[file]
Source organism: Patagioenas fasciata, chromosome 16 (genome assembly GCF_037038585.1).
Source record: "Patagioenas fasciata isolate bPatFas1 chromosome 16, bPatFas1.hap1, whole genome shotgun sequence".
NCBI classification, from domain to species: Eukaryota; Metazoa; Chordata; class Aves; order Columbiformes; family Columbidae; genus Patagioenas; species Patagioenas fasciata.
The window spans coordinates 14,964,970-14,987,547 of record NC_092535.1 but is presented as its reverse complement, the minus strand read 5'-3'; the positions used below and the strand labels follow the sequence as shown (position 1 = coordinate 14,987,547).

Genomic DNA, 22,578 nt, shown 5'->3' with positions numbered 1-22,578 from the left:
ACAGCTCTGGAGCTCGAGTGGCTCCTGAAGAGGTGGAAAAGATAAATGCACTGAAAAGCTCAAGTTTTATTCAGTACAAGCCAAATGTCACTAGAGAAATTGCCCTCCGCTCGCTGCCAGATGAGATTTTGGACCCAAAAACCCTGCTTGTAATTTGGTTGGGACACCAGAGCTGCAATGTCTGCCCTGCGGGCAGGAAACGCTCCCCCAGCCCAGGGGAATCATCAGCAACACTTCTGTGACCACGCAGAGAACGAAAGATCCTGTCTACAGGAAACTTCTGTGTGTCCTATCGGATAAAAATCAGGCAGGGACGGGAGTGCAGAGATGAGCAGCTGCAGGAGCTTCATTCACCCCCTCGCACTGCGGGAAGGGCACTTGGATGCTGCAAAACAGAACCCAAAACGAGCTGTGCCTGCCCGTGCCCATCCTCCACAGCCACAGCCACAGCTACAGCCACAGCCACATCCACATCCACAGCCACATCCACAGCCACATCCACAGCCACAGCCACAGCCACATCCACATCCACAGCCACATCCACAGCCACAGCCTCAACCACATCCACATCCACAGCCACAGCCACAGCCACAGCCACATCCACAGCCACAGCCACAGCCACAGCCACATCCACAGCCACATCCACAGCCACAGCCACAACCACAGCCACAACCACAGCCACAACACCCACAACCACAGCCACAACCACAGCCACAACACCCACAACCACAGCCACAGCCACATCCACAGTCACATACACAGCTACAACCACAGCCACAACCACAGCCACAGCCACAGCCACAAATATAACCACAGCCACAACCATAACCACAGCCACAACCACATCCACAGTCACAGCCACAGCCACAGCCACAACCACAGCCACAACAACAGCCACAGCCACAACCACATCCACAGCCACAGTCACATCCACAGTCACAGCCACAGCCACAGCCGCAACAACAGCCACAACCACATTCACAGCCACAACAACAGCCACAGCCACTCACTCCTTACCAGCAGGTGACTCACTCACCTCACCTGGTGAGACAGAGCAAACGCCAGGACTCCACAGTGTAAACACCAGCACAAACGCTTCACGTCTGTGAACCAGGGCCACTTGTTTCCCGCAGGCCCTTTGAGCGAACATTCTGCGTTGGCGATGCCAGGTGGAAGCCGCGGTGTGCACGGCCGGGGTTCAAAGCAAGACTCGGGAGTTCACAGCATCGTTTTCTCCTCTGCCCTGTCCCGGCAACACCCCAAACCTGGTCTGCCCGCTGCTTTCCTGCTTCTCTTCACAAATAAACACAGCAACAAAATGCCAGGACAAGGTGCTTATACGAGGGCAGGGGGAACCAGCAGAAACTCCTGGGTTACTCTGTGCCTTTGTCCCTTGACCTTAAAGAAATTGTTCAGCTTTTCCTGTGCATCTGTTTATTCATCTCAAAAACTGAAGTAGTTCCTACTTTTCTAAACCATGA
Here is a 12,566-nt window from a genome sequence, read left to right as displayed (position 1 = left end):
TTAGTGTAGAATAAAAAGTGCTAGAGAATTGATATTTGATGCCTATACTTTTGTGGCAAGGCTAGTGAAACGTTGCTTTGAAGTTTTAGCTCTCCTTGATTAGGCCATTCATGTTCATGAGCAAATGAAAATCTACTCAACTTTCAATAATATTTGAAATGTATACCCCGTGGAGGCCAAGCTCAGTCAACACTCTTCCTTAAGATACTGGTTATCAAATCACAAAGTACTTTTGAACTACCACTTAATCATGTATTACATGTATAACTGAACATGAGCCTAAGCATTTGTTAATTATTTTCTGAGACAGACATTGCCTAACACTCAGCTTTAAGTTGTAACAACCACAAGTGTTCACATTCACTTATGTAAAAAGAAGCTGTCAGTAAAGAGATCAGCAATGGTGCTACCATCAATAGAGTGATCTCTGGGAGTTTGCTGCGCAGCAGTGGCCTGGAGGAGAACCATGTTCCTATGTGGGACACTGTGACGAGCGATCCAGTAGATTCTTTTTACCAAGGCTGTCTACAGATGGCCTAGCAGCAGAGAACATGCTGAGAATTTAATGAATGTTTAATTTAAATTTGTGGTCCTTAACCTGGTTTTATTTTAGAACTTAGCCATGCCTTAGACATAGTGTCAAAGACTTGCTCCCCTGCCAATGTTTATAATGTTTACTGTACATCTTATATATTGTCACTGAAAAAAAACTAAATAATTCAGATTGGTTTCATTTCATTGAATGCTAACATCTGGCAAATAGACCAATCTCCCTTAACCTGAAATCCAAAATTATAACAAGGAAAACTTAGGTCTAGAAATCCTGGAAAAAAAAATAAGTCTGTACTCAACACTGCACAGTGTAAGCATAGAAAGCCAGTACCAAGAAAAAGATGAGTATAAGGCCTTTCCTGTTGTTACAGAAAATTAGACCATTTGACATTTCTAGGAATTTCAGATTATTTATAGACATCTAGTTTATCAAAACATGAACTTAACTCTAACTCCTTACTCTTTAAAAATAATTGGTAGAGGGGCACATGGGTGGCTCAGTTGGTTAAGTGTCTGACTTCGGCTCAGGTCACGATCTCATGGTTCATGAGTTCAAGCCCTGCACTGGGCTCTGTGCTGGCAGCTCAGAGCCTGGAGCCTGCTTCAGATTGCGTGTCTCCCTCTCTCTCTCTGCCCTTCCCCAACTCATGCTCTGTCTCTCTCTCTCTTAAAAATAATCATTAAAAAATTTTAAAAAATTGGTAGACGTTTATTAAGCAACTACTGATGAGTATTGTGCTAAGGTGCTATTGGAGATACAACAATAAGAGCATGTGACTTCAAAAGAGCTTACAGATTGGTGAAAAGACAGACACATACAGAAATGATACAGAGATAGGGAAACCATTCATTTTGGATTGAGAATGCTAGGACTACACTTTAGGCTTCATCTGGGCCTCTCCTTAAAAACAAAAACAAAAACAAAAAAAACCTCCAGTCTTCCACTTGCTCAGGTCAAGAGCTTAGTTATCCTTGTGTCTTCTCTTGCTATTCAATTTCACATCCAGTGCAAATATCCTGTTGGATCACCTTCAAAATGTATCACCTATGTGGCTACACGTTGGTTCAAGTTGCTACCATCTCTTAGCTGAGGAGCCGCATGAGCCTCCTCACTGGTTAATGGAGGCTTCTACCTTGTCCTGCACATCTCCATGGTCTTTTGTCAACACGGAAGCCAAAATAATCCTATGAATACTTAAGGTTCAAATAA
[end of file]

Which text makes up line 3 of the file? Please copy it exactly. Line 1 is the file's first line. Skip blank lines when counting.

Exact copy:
NCBI classification, from domain to species: Eukaryota; Metazoa; Chordata; class Aves; order Columbiformes; family Columbidae; genus Patagioenas; species Patagioenas fasciata.